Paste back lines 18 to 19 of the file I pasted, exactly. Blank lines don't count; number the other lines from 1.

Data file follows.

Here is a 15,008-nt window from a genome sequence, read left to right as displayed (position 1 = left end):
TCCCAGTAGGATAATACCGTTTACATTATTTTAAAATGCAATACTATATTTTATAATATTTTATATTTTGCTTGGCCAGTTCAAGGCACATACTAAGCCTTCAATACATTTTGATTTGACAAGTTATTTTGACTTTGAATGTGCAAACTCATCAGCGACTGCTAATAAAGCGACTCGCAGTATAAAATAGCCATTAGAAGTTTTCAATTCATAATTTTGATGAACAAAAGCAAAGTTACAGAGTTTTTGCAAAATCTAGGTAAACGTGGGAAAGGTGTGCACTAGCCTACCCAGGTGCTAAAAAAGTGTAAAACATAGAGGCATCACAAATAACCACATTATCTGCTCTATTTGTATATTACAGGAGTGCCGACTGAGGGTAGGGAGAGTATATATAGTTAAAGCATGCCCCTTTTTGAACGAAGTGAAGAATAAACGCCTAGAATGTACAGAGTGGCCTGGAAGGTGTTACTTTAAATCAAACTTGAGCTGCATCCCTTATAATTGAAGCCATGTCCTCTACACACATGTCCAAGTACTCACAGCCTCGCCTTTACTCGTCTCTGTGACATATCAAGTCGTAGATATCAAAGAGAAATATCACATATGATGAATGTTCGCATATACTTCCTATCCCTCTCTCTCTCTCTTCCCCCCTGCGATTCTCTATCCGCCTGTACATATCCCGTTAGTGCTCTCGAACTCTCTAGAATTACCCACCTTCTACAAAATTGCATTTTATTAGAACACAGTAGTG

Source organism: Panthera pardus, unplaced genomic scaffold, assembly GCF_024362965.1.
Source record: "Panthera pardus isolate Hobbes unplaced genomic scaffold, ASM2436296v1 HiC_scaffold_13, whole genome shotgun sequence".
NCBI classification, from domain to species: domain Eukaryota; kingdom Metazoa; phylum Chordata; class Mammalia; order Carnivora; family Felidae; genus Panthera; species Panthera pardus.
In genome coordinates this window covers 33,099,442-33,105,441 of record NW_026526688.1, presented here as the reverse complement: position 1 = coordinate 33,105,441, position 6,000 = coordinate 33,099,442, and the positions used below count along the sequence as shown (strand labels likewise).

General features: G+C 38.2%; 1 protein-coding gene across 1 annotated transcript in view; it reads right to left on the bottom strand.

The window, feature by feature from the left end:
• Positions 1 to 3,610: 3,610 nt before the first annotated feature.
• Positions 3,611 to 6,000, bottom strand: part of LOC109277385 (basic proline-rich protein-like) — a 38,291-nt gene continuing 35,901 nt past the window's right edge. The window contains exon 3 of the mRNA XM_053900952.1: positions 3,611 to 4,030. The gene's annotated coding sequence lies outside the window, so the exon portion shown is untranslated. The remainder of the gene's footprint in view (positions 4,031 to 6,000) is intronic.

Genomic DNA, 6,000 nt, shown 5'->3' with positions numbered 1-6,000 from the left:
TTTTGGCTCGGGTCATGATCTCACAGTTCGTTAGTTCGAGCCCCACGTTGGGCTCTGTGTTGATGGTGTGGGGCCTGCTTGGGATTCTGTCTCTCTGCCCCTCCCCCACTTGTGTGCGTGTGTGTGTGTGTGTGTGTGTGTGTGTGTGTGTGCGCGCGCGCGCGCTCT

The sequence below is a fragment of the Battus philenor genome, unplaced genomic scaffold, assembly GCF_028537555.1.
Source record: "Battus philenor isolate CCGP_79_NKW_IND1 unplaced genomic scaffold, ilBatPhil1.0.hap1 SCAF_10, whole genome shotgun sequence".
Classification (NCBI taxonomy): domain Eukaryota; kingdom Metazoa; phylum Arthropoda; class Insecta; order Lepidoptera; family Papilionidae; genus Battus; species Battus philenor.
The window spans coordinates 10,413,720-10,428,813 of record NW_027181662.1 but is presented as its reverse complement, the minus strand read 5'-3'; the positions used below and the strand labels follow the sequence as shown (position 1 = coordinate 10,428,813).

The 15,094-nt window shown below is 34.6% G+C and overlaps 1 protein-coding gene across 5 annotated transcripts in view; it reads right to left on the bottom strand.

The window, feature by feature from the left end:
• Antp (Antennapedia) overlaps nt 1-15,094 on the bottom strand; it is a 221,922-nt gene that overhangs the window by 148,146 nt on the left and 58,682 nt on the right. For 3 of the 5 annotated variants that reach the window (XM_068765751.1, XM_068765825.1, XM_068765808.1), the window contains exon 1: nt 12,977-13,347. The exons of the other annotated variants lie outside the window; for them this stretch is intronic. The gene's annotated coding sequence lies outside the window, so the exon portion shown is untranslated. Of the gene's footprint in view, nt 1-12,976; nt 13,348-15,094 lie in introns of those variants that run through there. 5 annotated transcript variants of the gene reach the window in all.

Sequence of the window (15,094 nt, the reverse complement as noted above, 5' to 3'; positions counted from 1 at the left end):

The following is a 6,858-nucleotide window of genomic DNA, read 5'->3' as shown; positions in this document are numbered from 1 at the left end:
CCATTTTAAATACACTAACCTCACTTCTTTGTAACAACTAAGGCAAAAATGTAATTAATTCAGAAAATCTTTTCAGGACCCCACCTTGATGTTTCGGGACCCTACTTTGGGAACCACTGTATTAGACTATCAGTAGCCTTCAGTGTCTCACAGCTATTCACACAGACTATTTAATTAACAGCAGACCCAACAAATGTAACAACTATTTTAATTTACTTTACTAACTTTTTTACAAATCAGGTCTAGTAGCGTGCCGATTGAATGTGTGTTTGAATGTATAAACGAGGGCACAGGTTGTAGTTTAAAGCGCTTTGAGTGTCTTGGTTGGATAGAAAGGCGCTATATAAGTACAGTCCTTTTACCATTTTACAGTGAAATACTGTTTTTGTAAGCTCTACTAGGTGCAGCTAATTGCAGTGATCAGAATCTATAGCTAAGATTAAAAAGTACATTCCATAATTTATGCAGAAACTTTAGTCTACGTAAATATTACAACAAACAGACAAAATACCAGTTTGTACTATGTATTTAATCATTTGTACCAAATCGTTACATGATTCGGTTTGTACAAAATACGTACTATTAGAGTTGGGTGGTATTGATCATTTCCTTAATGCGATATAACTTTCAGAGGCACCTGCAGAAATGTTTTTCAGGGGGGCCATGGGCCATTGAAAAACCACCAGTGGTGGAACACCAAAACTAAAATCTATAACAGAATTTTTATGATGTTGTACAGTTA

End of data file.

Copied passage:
The window, feature by feature from the left end:
• Antp (Antennapedia) overlaps nt 1-15,094 on the bottom strand; it is a 221,922-nt gene that overhangs the window by 148,146 nt on the left and 58,682 nt on the right. For 3 of the 5 annotated variants that reach the window (XM_068765751.1, XM_068765825.1, XM_068765808.1), the window contains exon 1: nt 12,977-13,347. The exons of the other annotated variants lie outside the window; for them this stretch is intronic. The gene's annotated coding sequence lies outside the window, so the exon portion shown is untranslated. Of the gene's footprint in view, nt 1-12,976; nt 13,348-15,094 lie in introns of those variants that run through there. 5 annotated transcript variants of the gene reach the window in all.